THE BLOG
03/18/2010 05:12 am ET Updated May 25, 2011

The House's Historic Health Care Reform Vote and the Lens of History

When the history of this, the Age of Irony, is written from the cool perspective of the future, the Greatest Irony of all will be this: by the time we elected our first African-American president the Party of Lincoln -- the Great Emancipator -- had been completely taken over by the political descendants of the slave-owners. [See "For South, a Waning Hold on National Politics", by ADAM NOSSITER, published: November 10, 2008, ; Op-Ed , "Regional Divides," by H. D. S. GREENWAY, Published: Sept 18, 2009; "The Southern Strategist," by RICK PERLSTEIN, published: Dec 30, 2007, .]

The second greatest irony will be this: we who are living in this era do not truly understand what that means. (Conservative columnist Parker alluded to this underlying cultural phenomenon -- the "dog whistle" -- but stopped short of fully describing her understanding of it in her warning to her party, "A Tip for The GOP: Look Away," by Kathleen Parker, Wednesday, August 5, 2009.)

As rightfully obsessed as we are with our history of slavery and racism we have forgotten that slavery and racism, despite all their evil consequences, were means, not ends -- cynical tools in a tiny cabal's ruthless pursuit of extraordinary wealth and absolute power, a pursuit that used everything and respected nothing, save its perpetrators' own appetites and obscene self-regard. (For two richly documented histories of cotton-era slavery see the classic, Let My People Go: The Story of the Underground Railroad and the Growth of the Abolition Movement, by journalist and author Henrietta Buckmaster, 1941 Harper & Brothers, 1992 University of South Carolina Press; and Negro President: Jefferson and the Slave Power, by Garry Wills, 2003 Houghton Mifflin Company.>>

Six years after the Constitution's drafting the invention of the cotton gin would render slavery, up till then a dying, marginally profitable institution, so lucrative it would beggar the rest of the South's economic development of resources, creating an extraordinarily wealthy plutocracy in the midst of widespread misery and poverty. Contemporaneous with the invention of the cotton gin, the successful slave revolt in Haiti would provoke in this planter plutocracy a terror of slave rebellion so fevered that any discussion of the slavery issue was regarded as a mortal threat against their wives and children. The First Amendment was the first casualty. In the supposedly halcyon antebellum days all mention of abolitionism was banned outright. Books and newspapers were burned, even on Jefferson's beloved University of Virginia, founded to be a bastion of free thought and free speech. The mails were regularly intercepted and searched for any sign of forbidden speech. Some three hundred white abolitionists were lynched. Even Congress in Washington was gagged, thanks to the added power the Three/Fifths clause of the Constitution gave to the slave states, and the slave-owners obstinately demanded the free states ban abolitionist speech as well. With their total power over government and press the plutocrats told the common people -- Soviet Union style -- that they were better off politically and economically than free state residents, and when a well-traveled son of the Old South blasted apart that myth with a book full of charts and facts they banned and burned his books, too.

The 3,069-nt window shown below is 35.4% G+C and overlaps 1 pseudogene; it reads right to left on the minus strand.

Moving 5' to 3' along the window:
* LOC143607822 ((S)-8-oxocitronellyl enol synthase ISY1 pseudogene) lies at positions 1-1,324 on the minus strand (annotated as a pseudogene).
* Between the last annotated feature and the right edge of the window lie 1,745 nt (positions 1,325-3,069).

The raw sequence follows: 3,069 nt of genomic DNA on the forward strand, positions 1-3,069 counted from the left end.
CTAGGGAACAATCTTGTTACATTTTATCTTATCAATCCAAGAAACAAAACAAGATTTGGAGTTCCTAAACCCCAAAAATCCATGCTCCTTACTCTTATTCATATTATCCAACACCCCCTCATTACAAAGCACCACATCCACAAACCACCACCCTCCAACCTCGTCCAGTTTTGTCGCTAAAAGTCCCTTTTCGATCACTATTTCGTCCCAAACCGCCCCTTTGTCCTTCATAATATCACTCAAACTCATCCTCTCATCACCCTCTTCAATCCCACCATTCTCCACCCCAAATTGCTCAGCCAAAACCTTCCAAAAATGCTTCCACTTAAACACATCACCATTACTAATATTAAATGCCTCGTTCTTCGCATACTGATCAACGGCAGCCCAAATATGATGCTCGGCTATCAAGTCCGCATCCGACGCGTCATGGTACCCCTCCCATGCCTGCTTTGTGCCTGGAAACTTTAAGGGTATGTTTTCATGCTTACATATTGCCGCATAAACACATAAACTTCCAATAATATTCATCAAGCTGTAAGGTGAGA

By the dawn of the Civil War just under 3.5% of the population of the Confederate States owned just under 40% of that population outright and held the rest, largely white, largely poor and poorly educated, firmly under their collective thumb.

Today the cult of the slave-owner lives anew. Over the past thirty years the culture by which our banks and large corporations are run has deteriorated into a monstrosity of arrogance, parasitic greed and incompetence. All the checks and balances that once held management to a higher standard are eroded. Once independent boards of directors are simply overpaid rubber stamps. Shareholder rights have been gutted, as has government regulatory oversight. Unions are undermined and overthrown. The management of the Greatest Generation built great companies, communities and paved the way for greater opportunities for women and minorities and better lives for the average American citizen. Today's generation of managers goes to our best business schools not to learn to be builders, creators and healers but to be more clever and effective swindlers, gamblers and parasites.

Like the Old South, our Main Street businesses, our infrastructure and our educational systems are beggared. Our big banks borrow money for almost nothing from the Federal Reserve, thanks to the American taxpayer. Then, while our businesses go begging for credit, the banks spend it instead on unregulated gambling games, pocketing the winnings and handing off the losses to the rest of us, or else they lend it to the working poor at usurious rates and fraudulent terms, because the poor are so much easier to cheat.

This is the Cult of the Slave-owner, and it has a death grip on our health care system. We must tear it loose.